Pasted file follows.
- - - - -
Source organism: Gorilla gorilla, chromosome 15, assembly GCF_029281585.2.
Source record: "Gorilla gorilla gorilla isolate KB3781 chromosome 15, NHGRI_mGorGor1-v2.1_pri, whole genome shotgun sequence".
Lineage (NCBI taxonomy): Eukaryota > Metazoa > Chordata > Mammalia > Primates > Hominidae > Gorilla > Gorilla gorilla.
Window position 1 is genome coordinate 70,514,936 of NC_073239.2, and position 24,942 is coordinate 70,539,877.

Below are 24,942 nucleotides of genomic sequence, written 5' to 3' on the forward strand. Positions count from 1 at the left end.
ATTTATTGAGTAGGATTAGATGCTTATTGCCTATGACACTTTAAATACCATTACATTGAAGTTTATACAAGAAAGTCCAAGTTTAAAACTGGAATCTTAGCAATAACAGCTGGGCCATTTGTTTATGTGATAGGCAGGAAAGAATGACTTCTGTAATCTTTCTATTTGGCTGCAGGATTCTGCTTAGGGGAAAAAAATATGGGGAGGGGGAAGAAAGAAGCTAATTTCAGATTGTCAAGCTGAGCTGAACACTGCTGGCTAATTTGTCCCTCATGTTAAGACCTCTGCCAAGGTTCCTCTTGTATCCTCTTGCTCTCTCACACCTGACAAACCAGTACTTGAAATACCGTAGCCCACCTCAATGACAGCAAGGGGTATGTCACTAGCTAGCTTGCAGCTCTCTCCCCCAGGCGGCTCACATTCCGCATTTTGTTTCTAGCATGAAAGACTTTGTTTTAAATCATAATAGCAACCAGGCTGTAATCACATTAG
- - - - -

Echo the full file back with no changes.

Source organism: Gorilla gorilla, chromosome 15, assembly GCF_029281585.2.
Source record: "Gorilla gorilla gorilla isolate KB3781 chromosome 15, NHGRI_mGorGor1-v2.1_pri, whole genome shotgun sequence".
Lineage (NCBI taxonomy): Eukaryota > Metazoa > Chordata > Mammalia > Primates > Hominidae > Gorilla > Gorilla gorilla.
Window position 1 is genome coordinate 70,514,936 of NC_073239.2, and position 24,942 is coordinate 70,539,877.

Below are 24,942 nucleotides of genomic sequence, written 5' to 3' on the forward strand. Positions count from 1 at the left end.
ATTTATTGAGTAGGATTAGATGCTTATTGCCTATGACACTTTAAATACCATTACATTGAAGTTTATACAAGAAAGTCCAAGTTTAAAACTGGAATCTTAGCAATAACAGCTGGGCCATTTGTTTATGTGATAGGCAGGAAAGAATGACTTCTGTAATCTTTCTATTTGGCTGCAGGATTCTGCTTAGGGGAAAAAAATATGGGGAGGGGGAAGAAAGAAGCTAATTTCAGATTGTCAAGCTGAGCTGAACACTGCTGGCTAATTTGTCCCTCATGTTAAGACCTCTGCCAAGGTTCCTCTTGTATCCTCTTGCTCTCTCACACCTGACAAACCAGTACTTGAAATACCGTAGCCCACCTCAATGACAGCAAGGGGTATGTCACTAGCTAGCTTGCAGCTCTCTCCCCCAGGCGGCTCACATTCCGCATTTTGTTTCTAGCATGAAAGACTTTGTTTTAAATCATAATAGCAACCAGGCTGTAATCACATTAG